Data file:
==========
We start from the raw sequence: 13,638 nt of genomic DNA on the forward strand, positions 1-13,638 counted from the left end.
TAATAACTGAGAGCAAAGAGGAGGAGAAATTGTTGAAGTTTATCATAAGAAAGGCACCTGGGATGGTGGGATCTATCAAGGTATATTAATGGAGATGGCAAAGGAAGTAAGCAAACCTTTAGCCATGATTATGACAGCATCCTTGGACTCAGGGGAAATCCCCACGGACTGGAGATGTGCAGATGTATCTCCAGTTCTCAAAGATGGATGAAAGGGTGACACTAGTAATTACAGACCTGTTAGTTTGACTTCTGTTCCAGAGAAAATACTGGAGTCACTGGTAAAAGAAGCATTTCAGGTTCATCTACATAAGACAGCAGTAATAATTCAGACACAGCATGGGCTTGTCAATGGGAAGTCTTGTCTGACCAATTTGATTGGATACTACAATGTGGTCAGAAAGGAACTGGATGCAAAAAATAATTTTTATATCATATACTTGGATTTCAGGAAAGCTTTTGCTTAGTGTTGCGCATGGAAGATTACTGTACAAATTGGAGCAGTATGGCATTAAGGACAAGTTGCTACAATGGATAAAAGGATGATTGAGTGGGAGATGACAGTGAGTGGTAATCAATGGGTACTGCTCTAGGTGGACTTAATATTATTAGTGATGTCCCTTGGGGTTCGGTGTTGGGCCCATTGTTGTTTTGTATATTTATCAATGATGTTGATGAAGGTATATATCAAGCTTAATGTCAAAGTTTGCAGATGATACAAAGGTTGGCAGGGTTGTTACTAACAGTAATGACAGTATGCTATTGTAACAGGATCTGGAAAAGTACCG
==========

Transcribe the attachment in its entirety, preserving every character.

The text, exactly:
We start from the raw sequence: 13,638 nt of genomic DNA on the forward strand, positions 1-13,638 counted from the left end.
TAATAACTGAGAGCAAAGAGGAGGAGAAATTGTTGAAGTTTATCATAAGAAAGGCACCTGGGATGGTGGGATCTATCAAGGTATATTAATGGAGATGGCAAAGGAAGTAAGCAAACCTTTAGCCATGATTATGACAGCATCCTTGGACTCAGGGGAAATCCCCACGGACTGGAGATGTGCAGATGTATCTCCAGTTCTCAAAGATGGATGAAAGGGTGACACTAGTAATTACAGACCTGTTAGTTTGACTTCTGTTCCAGAGAAAATACTGGAGTCACTGGTAAAAGAAGCATTTCAGGTTCATCTACATAAGACAGCAGTAATAATTCAGACACAGCATGGGCTTGTCAATGGGAAGTCTTGTCTGACCAATTTGATTGGATACTACAATGTGGTCAGAAAGGAACTGGATGCAAAAAATAATTTTTATATCATATACTTGGATTTCAGGAAAGCTTTTGCTTAGTGTTGCGCATGGAAGATTACTGTACAAATTGGAGCAGTATGGCATTAAGGACAAGTTGCTACAATGGATAAAAGGATGATTGAGTGGGAGATGACAGTGAGTGGTAATCAATGGGTACTGCTCTAGGTGGACTTAATATTATTAGTGATGTCCCTTGGGGTTCGGTGTTGGGCCCATTGTTGTTTTGTATATTTATCAATGATGTTGATGAAGGTATATATCAAGCTTAATGTCAAAGTTTGCAGATGATACAAAGGTTGGCAGGGTTGTTACTAACAGTAATGACAGTATGCTATTGTAACAGGATCTGGAAAAGTACCG